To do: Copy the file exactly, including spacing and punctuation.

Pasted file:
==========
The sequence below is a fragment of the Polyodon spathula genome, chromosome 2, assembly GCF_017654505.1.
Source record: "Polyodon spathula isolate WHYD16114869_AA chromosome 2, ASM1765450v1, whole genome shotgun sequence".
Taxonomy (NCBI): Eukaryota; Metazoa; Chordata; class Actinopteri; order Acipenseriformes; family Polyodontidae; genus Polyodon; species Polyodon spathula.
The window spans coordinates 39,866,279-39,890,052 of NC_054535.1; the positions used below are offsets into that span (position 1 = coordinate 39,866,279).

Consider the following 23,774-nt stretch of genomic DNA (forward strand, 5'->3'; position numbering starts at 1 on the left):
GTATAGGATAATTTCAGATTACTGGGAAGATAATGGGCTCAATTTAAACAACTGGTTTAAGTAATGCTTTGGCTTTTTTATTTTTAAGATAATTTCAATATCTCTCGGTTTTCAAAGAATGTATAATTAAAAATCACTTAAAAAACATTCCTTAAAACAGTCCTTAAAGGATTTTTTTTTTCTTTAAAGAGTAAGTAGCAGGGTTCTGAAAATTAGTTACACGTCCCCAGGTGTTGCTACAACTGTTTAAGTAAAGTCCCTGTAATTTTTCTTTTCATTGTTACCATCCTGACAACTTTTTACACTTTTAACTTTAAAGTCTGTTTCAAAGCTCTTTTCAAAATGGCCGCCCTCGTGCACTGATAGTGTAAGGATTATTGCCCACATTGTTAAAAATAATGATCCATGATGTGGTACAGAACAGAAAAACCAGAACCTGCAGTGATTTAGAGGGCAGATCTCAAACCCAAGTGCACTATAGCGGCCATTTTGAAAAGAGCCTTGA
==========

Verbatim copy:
The sequence below is a fragment of the Polyodon spathula genome, chromosome 2, assembly GCF_017654505.1.
Source record: "Polyodon spathula isolate WHYD16114869_AA chromosome 2, ASM1765450v1, whole genome shotgun sequence".
Taxonomy (NCBI): Eukaryota; Metazoa; Chordata; class Actinopteri; order Acipenseriformes; family Polyodontidae; genus Polyodon; species Polyodon spathula.
The window spans coordinates 39,866,279-39,890,052 of NC_054535.1; the positions used below are offsets into that span (position 1 = coordinate 39,866,279).

Consider the following 23,774-nt stretch of genomic DNA (forward strand, 5'->3'; position numbering starts at 1 on the left):
GTATAGGATAATTTCAGATTACTGGGAAGATAATGGGCTCAATTTAAACAACTGGTTTAAGTAATGCTTTGGCTTTTTTATTTTTAAGATAATTTCAATATCTCTCGGTTTTCAAAGAATGTATAATTAAAAATCACTTAAAAAACATTCCTTAAAACAGTCCTTAAAGGATTTTTTTTTTCTTTAAAGAGTAAGTAGCAGGGTTCTGAAAATTAGTTACACGTCCCCAGGTGTTGCTACAACTGTTTAAGTAAAGTCCCTGTAATTTTTCTTTTCATTGTTACCATCCTGACAACTTTTTACACTTTTAACTTTAAAGTCTGTTTCAAAGCTCTTTTCAAAATGGCCGCCCTCGTGCACTGATAGTGTAAGGATTATTGCCCACATTGTTAAAAATAATGATCCATGATGTGGTACAGAACAGAAAAACCAGAACCTGCAGTGATTTAGAGGGCAGATCTCAAACCCAAGTGCACTATAGCGGCCATTTTGAAAAGAGCCTTGA